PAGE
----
Around here these days, we have our noses in the baby names book as our daughter and son-in-law debate the merits of various suggestions for my newest hero or heroine–aka their soon-to-be-born baby. 😀
I’ve suggested a few of my favorite fictional heroes’ names, but it doesn’t sound like any of them will fly. 😉
Have you ever thought about the names people choose for their children or that authors choose for their characters?
My daughter’s top criteria in no particular order include:
1) Has a good meaning.
2) The resulting initials won’t be anything they’ll be teased about.
3) No one else in the family already has the name. (It’s a big extended family so this is actually problematic)
4) Hubby doesn’t hate the name. (some surprising ones fell into that category!)
5) She likes it.
As an author, my top criteria for choosing character names are:
1) Has an apropos meaning. My heroine in my new series is Serena. Her parents were hopeful she might live up to the name (i.e. be serene). You know where I’m going with this, right? 😎
2) Limit the number of names that start with the same letter or end the same way, to avoid confusion. (Ex. Bonnie, Betty, and Libby) It’s funny how similar sounding names creep in and add up and then I have to debate whether to change them or keep them.
For example, I’m currently juggling Tanner, Tyrone, Truman, Tasha and Ted. The first 3 are non-negotiable, but I really like the last two so I hate to change them just to get rid of two more “T” names!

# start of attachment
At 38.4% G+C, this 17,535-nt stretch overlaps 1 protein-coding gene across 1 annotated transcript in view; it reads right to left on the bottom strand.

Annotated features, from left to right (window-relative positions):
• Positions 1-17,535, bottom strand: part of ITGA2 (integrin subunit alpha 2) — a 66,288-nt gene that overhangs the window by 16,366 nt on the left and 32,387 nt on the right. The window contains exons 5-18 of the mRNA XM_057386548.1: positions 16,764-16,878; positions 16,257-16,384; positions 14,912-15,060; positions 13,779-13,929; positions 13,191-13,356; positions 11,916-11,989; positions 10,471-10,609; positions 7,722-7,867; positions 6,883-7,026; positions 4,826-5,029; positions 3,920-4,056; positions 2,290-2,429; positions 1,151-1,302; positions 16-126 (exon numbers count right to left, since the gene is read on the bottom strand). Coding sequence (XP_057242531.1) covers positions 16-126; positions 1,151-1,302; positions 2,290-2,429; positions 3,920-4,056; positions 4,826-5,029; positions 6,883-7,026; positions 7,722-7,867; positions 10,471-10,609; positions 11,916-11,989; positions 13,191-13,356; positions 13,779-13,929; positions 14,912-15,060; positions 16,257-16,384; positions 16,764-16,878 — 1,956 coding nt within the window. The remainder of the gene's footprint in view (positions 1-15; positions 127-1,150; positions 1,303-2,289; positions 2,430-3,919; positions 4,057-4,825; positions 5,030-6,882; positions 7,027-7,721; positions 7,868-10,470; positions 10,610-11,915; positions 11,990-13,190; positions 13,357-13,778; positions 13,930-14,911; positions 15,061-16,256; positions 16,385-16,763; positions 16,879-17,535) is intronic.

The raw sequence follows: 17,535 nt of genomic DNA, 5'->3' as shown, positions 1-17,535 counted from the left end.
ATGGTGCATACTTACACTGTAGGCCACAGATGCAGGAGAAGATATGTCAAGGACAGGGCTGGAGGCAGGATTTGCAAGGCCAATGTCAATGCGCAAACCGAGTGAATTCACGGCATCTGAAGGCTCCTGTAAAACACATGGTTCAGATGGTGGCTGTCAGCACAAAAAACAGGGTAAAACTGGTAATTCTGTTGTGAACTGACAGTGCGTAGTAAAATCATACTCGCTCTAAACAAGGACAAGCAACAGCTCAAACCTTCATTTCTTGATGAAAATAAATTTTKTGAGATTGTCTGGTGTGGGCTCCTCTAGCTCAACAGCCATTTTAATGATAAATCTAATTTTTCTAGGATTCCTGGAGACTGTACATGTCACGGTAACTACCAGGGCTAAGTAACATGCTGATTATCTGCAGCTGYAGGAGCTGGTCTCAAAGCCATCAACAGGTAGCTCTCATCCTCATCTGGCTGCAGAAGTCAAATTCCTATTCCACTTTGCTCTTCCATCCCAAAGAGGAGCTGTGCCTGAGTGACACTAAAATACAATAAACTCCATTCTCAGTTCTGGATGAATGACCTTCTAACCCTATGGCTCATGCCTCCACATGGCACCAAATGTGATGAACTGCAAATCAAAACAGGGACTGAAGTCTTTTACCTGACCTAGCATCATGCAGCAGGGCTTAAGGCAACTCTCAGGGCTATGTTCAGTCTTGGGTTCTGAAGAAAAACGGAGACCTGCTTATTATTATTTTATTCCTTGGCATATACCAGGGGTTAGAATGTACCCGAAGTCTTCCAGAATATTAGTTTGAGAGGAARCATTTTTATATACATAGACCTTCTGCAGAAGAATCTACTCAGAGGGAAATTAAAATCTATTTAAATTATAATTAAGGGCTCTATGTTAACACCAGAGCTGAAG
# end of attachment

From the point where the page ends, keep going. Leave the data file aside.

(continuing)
What do you think? Too confusing?
3) The name needs to suit the personality. So a grumpy guy might be Mr. Bitterman. And a hero definitely needs to have a heroic sounding name, with all due apologies to the Leroys and Leonards out there. 😳
Single syllable guy names apparently resonate with me since my first 9 heroes were–Gabe (unpublished), Rick, Ethan (Tom Cruise in Mission Impossible, need I say more?), Zach, Josh, Sam Steele (I really knew a guy by that name), Jake, Cole, Tom, and in my upcoming series…
The guy who eventually gets the girl might be Tanner or… it might be Nate. Time will tell. 😉
(and I hope a lot of readers will chime in, too!)
4) For villain names, it needs to sound slimy or sublimely innocent or creepy, depending on how astray I want to lead my readers. 😛
5) The names have to be easy to read. Nothing drives me crazier than not being able to pronounce names I’m reading in a book. I also try to avoid names that might confuse readers as to whether the person is male or female. (ex. Chris, Alex, Dale, Jamie)
Your Turn: What would be your top-pick names for a hero, heroine or bad guy? What kind of names confuse you in a story?
woman Image courtesy of anankkml at FreeDigitalPhotos.net
confused boy Image courtesy of David Castillo Dominici at FreeDigitalPhotos.net